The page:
Imagine sitting in the darkened attic room of an isolated cottage, conversing with a disembodied intelligence—an intelligence that seems to know about you.
On March 31, 1848, just such a communication seemingly began between two young girls and the ghost of a murdered man, a conversation conducted by a series of coded knocks, taps and raps. Within two years Kate Fox and her sister Maggie were propelled to national and international fame—some would say infamy—as the world’s first professional spirit mediums.
The story of the Fox sisters is a tale so often told, and by so many, that it is difficult to separate myth from history. Anyone who has read accounts of the “Hydesville Knockings” (later known as the more alliterative “Rochester Rappings” after the spirits moved to the big city) has been confronted with a tangle of conflicting information. How old were the girls when they apparently opened a line of communication to the spirit world? Their ages were recorded in various sources as being anywhere between eight and sixteen years old. When did these ghostly goings-on begin? Some sources stated that the spirits manifested only after the Fox family moved into the cottage in Hydesville, New York, in 1847; others asserted that knocking sounds and other weird phenomena began years before, while the cottage was occupied by other (corporeal) tenants.
Barbara Weisberg has sorted through decades of embellishment and exaggeration, and in Talking to the Dead she pieces together from personal letters, diaries and firsthand testimony a remarkably clear picture of the origins of Spiritualism. Weisberg’s account of what happened in Hydesville in 1848 is somewhat less spectacular than those reported in the nineteenth-century press, but it is certainly no less compelling. Talking to the Dead, as it traces Kate and Maggie’s meteoric rise to fame and their final descent into obscurity, reads like a well-written novel filled with fascinatingly flawed characters, remarkable coincidences and twists of fate, tremendous successes and terrible betrayals.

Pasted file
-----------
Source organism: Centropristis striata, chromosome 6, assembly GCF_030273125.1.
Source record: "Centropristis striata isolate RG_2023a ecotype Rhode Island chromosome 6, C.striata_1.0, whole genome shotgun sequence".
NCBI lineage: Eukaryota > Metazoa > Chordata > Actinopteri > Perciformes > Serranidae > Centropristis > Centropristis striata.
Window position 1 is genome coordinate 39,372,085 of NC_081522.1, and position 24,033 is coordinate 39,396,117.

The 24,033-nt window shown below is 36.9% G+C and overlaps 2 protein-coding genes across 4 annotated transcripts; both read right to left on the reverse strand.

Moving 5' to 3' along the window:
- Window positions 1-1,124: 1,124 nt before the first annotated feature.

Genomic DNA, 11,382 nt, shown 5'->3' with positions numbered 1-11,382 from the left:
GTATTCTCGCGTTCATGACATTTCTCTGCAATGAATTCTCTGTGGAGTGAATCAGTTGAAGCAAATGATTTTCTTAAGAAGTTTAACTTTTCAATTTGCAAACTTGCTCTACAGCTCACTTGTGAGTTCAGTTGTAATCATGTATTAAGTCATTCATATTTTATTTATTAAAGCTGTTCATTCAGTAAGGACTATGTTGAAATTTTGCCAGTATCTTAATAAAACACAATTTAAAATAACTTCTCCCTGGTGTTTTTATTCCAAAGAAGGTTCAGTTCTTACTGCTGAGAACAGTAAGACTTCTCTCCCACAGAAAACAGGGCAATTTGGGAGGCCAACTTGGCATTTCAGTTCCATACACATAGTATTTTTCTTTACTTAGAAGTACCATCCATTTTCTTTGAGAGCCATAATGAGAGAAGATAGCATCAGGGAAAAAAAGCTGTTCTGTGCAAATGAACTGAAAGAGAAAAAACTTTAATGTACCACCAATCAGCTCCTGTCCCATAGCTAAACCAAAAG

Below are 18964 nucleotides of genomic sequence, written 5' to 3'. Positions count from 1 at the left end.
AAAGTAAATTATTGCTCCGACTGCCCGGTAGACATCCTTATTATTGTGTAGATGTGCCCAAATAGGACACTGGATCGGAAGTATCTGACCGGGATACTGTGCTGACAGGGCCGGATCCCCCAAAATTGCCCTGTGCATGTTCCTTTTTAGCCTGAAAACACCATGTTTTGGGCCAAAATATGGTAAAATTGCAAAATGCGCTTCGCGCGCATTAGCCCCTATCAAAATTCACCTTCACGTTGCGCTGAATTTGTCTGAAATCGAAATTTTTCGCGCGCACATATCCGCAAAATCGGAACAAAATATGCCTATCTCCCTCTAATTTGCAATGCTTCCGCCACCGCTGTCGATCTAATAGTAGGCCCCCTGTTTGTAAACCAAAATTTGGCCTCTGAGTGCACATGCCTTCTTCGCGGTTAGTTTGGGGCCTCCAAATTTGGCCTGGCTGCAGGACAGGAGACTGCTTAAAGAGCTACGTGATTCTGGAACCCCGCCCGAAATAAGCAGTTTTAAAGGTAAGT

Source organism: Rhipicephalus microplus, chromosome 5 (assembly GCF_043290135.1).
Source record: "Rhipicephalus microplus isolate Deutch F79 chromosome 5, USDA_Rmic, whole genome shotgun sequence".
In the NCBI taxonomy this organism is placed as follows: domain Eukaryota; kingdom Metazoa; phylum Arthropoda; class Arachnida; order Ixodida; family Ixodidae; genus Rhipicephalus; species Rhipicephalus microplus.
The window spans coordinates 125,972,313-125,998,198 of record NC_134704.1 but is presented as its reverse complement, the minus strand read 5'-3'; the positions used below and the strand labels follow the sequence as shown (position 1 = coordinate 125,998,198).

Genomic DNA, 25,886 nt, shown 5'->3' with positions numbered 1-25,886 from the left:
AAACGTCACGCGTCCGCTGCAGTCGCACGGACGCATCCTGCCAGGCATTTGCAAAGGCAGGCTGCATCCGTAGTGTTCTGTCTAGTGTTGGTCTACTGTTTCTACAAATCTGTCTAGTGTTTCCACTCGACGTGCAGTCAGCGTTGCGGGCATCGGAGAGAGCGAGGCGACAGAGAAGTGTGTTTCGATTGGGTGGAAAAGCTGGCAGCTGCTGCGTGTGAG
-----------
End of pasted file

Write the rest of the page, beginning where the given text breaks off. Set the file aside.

Having read a number of books on the history of séances and Spiritualism, what I find most refreshing about Talking to the Dead is that the author does not approach the subject from the standpoint of a debunker, condemning Kate and Maggie as con artists and dismissing Spiritualists as dupes and simpletons, nor does she set out to prove that the Fox sisters really were prophets of a new age, in contact with the great beyond. Instead, Weisberg writes about the Fox sisters as fascinating individuals who lived in an exciting time; as independent women who achieved much in an era when many social changes were taking place, but when young women were presented with few opportunities for forging their own destinies. In doing so, the author accomplishes the most important and difficult task of a biographer: She makes readers care about Kate and Maggie Fox. We see them as real human beings with human emotions, needs, desires, and foibles.
Weisberg is also to be commended for resisting the temptation to cast Kate and Maggie’s elder sister Leah as the villain of the piece. In the early years of Spiritualism, Leah acted as her sisters’ manager and surrogate parent, and she herself eventually became a spirit medium of some renown. While Leah was clearly not the warmest of individuals, and she was probably a lousy parental figure, there is little evidence to support the idea that she forced her sisters into a life of slavish servitude to her will, as many writers have suggested. The only testimony to this effect comes from Maggie’s 1888 confession, a public statement made ostensibly to unburden herself of years of deceit, but which was almost certainly intended to discredit and destroy her sister Leah.
Ultimately, the story of the rise of Spiritualism and the Fox sisters is a puzzle that the author admits can never be fully reassembled. Too many pieces are missing, and all the individuals involved are now past providing answers to any persistent mysteries. For instance:
Did Kate and Maggie Fox actually believe in spirits?
We’ll never know. In Talking to the Dead, Barbara Weisberg encourages us to pursue the path of a true skeptic—one who finds a way to live with unanswerable questions.